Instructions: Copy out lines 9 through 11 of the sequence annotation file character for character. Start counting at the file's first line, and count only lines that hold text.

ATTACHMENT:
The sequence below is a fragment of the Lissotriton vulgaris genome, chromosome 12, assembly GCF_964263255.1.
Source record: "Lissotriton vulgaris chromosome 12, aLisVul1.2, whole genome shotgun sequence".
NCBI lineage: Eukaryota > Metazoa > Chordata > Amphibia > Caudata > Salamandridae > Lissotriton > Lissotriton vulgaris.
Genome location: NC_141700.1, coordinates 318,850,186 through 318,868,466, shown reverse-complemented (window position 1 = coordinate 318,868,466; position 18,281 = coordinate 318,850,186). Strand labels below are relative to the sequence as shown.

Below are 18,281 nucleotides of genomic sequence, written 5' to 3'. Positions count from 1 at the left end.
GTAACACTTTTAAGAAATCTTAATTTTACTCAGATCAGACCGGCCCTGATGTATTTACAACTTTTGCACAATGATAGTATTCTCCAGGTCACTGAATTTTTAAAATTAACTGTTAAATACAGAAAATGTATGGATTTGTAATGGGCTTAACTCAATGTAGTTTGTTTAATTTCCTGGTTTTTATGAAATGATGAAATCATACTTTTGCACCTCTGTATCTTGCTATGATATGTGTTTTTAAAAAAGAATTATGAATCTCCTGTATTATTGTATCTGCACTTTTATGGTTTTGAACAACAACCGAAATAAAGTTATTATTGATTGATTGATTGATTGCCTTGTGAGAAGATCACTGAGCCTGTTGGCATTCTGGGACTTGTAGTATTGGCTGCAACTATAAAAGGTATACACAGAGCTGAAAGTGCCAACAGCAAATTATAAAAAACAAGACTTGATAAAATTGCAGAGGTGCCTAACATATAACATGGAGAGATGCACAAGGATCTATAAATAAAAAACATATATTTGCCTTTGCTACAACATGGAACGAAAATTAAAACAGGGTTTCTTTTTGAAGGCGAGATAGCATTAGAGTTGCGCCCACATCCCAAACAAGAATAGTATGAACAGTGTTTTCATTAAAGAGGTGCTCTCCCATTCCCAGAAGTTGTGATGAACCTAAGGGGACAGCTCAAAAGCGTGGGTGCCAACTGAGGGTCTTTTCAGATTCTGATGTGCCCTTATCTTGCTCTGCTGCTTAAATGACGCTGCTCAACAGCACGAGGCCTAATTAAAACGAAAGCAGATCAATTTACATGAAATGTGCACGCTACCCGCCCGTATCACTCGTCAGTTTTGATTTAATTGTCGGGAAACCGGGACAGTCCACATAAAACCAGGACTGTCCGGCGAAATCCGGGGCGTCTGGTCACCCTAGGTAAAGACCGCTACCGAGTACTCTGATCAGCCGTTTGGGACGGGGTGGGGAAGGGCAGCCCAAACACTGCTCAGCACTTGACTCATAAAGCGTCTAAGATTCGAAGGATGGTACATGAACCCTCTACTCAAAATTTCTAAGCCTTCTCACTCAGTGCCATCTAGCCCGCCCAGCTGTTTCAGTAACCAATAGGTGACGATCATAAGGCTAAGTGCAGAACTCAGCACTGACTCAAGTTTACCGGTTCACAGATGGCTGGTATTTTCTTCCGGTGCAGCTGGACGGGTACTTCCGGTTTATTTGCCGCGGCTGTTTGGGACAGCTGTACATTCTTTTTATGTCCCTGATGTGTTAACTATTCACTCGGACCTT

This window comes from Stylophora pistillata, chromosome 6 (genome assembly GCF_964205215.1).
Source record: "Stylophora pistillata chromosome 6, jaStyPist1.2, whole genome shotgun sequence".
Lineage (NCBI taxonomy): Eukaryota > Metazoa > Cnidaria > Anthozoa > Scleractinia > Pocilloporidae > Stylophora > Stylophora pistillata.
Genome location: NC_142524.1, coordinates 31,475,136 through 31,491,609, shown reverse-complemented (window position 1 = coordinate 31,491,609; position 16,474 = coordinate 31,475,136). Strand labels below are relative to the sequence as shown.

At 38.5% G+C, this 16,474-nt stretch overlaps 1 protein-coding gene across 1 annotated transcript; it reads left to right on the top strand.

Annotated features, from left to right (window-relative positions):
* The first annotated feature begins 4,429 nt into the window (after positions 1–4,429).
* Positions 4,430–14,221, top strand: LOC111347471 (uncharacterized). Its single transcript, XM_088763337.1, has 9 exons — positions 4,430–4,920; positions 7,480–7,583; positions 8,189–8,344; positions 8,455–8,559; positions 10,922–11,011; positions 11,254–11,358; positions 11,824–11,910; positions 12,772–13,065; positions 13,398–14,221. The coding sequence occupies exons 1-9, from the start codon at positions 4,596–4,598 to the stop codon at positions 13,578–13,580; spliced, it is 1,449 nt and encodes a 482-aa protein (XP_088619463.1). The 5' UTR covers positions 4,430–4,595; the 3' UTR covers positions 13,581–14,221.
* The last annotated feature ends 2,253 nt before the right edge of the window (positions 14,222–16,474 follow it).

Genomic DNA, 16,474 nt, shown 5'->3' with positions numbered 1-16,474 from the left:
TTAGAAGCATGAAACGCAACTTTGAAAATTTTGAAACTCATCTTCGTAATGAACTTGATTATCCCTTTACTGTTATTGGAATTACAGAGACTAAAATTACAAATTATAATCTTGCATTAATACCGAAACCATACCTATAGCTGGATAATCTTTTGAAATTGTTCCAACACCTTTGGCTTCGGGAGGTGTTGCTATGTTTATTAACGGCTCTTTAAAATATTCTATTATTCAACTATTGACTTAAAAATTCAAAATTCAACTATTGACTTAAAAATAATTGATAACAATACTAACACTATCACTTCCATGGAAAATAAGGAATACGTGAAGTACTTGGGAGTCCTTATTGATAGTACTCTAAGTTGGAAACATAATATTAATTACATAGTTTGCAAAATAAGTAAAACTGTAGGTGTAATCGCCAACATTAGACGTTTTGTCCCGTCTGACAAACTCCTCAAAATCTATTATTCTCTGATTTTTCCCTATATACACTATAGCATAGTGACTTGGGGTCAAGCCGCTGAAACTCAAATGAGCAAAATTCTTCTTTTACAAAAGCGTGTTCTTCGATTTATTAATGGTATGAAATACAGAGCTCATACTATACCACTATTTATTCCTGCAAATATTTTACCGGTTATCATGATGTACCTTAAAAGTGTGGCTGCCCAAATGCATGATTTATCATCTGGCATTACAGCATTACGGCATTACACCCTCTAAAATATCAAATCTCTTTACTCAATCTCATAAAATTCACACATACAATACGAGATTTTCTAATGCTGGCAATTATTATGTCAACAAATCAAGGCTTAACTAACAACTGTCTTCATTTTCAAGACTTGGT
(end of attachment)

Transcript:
Lineage (NCBI taxonomy): Eukaryota > Metazoa > Cnidaria > Anthozoa > Scleractinia > Pocilloporidae > Stylophora > Stylophora pistillata.
Genome location: NC_142524.1, coordinates 31,475,136 through 31,491,609, shown reverse-complemented (window position 1 = coordinate 31,491,609; position 16,474 = coordinate 31,475,136). Strand labels below are relative to the sequence as shown.

At 38.5% G+C, this 16,474-nt stretch overlaps 1 protein-coding gene across 1 annotated transcript; it reads left to right on the top strand.